Flashing the FPGA by using the USB-C cable only is possible using OpenOCD, the daughterboard being plugged into a powered motherboard or not.


Developer here : this method, while proven to work, is not the recommended one yet nor are your teachers trained on it and thus YOU WON'T GET HELP FROM THEM !

Use it only if you are confident enough in your skills to follow a tutorial, use command lines tools, tweak your machine and debug random problems you may encounter on the way !

Setup environment

First, download OpenOCD unofficial binary releases for your platform, or build it yourself.

On Windows

  • Once built / installed / unpacked, you must add the folder containing the openocd program (e.g. on Windows, the bin folder) to your path
    • If done correctly, opening a terminal and typing openocd -v should output the OpenOCD version
  • On the side, download the required files for the FPGA to be supported
  • Copy the board, interface and support folders into your OpenOCD folder (on Windows, under share/openocd/scripts/; on Mac, under scripts/)

For Windows users, an extra step is required for OpenOCD to detect the board:

  • In the support folder, run zadig, select the USB <-> Serial Converter (Interface 0) (may also be named EBS3_Igloo_Serial (Interface 0)) and push Replace Driver (admin rights required)
  • Without it, OpenOCD WON'T detect the FPGA

On Linux

Download OpenOCD xpack to /usr/opt/OpenOCD:

curl -L $DOWNLOAD_URL/v$VERSION/xpack-openocd-$VERSION-linux-x64.tar.gz -o /tmp/openocd.tar.gz
mkdir /tmp/OpenOCD
tar -xvzpf /tmp/openocd.tar.gz -C /tmp/OpenOCD/
sudo mv /tmp/OpenOCD/xpack-openocd-* /usr/opt/OpenOCD
/usr/opt/OpenOCD/bin/openocd -v

Add usb rule for FTDI chip:

lsusb | grep FT2232C
cat /usr/opt/OpenOCD/contrib/60-openocd.rules | grep -A 1 FT2232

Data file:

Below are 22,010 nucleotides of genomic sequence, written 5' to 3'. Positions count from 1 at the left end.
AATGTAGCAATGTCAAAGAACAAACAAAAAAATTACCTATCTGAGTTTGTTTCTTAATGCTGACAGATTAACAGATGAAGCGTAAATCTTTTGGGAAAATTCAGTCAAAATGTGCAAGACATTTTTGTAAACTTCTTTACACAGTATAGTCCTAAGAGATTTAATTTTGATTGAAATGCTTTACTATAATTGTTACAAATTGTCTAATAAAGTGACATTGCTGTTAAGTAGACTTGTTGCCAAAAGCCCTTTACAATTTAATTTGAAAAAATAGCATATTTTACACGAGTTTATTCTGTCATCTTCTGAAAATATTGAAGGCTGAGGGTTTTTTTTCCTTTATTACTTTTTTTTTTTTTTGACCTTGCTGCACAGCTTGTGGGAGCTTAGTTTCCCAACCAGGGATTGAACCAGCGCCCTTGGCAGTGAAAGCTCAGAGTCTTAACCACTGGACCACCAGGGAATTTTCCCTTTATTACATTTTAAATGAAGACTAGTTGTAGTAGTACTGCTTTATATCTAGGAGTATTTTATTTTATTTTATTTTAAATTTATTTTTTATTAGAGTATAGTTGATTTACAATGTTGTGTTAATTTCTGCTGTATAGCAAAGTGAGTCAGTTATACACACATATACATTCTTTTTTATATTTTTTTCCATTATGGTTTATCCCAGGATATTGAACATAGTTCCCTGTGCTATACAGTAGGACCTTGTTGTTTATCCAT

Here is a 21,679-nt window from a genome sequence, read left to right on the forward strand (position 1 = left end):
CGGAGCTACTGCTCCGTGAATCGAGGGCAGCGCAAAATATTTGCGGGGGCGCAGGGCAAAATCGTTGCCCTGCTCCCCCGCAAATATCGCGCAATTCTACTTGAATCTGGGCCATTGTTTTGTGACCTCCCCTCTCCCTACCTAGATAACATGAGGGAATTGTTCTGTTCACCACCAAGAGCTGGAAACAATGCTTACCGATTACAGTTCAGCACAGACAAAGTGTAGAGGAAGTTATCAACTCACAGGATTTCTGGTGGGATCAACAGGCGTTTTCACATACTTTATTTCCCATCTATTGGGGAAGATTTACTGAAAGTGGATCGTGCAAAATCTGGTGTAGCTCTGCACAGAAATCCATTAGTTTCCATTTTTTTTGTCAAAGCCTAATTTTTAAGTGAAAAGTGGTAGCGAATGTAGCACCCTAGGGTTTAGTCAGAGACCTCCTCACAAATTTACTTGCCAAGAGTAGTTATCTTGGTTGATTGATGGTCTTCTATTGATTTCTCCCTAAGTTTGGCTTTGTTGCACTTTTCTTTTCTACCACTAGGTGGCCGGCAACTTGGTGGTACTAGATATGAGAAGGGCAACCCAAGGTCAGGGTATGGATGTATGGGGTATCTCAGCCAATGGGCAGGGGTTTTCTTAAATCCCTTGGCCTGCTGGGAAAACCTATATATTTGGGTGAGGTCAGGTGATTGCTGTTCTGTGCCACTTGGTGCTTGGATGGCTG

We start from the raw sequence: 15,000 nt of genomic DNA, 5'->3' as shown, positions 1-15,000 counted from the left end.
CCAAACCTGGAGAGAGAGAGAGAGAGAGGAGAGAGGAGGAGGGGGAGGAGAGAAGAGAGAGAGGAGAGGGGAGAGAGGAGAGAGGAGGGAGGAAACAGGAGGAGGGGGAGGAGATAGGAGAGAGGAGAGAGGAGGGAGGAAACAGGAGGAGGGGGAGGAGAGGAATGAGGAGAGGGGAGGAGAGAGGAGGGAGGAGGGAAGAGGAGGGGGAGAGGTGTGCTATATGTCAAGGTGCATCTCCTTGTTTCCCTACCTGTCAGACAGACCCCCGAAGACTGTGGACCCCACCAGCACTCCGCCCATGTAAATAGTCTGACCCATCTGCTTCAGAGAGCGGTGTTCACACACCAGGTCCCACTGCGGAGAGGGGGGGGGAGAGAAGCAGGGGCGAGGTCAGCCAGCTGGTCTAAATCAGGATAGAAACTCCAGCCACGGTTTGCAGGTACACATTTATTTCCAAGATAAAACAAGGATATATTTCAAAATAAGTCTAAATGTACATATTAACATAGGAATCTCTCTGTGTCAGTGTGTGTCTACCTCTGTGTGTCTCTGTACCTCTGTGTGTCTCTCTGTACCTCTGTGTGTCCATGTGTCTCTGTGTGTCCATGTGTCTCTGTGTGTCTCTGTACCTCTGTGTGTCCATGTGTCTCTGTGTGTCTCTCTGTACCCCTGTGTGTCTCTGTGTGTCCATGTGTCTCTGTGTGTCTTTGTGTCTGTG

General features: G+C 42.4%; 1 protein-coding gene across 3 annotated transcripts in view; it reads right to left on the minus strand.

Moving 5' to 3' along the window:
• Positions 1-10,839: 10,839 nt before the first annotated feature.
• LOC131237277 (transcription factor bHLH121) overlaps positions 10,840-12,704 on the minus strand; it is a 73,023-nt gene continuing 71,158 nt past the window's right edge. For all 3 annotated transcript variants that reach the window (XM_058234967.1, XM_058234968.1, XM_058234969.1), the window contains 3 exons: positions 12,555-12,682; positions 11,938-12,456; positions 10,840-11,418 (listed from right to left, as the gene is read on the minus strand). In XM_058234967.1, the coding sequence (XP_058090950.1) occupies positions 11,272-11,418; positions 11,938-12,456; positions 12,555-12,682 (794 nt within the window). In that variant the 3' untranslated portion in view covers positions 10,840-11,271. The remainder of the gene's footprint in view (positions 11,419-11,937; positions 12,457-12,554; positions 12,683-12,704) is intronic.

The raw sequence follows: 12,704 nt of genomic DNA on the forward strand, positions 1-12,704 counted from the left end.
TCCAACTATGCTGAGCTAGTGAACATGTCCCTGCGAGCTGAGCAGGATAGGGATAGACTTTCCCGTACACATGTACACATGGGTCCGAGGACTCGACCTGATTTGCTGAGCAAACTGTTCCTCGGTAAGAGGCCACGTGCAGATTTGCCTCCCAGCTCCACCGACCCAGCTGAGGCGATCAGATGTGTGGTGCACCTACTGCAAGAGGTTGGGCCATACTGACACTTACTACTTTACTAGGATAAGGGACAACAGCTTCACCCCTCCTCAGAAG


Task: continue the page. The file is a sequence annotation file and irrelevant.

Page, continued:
sudo cp /usr/opt/OpenOCD/contrib/60-openocd.rules /etc/udev/rules.d/
sudo reboot

Download EBS3 zip from, and extract the definition files:

unzip ~/Downloads/ -d /tmp
sudo cp -pv /tmp/ebs3-master/21_OpenOCD/target/*.cfg /usr/opt/OpenOCD/scripts/target/
sudo cp -pv /tmp/ebs3-master/21_OpenOCD/interface/*.cfg /usr/opt/OpenOCD/scripts/interface/

Generate programming files

  • Open FlashPro from Libero as before (or open it and load the .pdb file)
  • Click on File -> Export -> Export Single Device SVF File and select the desired output folder

Prepare the board

Flash the board

On Windows

  • Open a terminal inside the folder where the files have been generated
  • Type and launch the following command : openocd -f target/igloo_agln250.cfg -c init -c "svf -quiet Kart_Board_ERASE.svf" -c "svf -quiet Kart_Board_PROGRAM.svf" -c "svf -quiet Kart_Board_VERIFY.svf" -c shutdown
    • You should see the following two lines logged:
      • Info : clock speed 4000 kHz
      • Info : JTAG tap: agl250.tap tap/device found: 0x1ba541cf (mfg: 0x0e7 (GateField), part: 0xba54, ver: 0x1)
    • While the board is programmed, only the erase, program and verify steps are logged (you can remove the -quiet switch to see which command is actually processed, but with more than a million for the program part, it only slows down the process)
  • Once the three steps are completed (around 4 minutes), your design is ready to be challenged !

On Linux

Flash the FPGA:

$OPEN_OCD_DIR/openocd                                            \
-f target/igloo_agl600.cfg                                       \
-c init                                                          \
-c "svf -quiet $OPEN_OCD_FILES_DIR/${OPEN_OCD_FILE}_ERASE.svf"   \
-c "svf -quiet $OPEN_OCD_FILES_DIR/${OPEN_OCD_FILE}_PROGRAM.svf" \
-c "svf -quiet $OPEN_OCD_FILES_DIR/${OPEN_OCD_FILE}_VERIFY.svf"  \
-c shutdown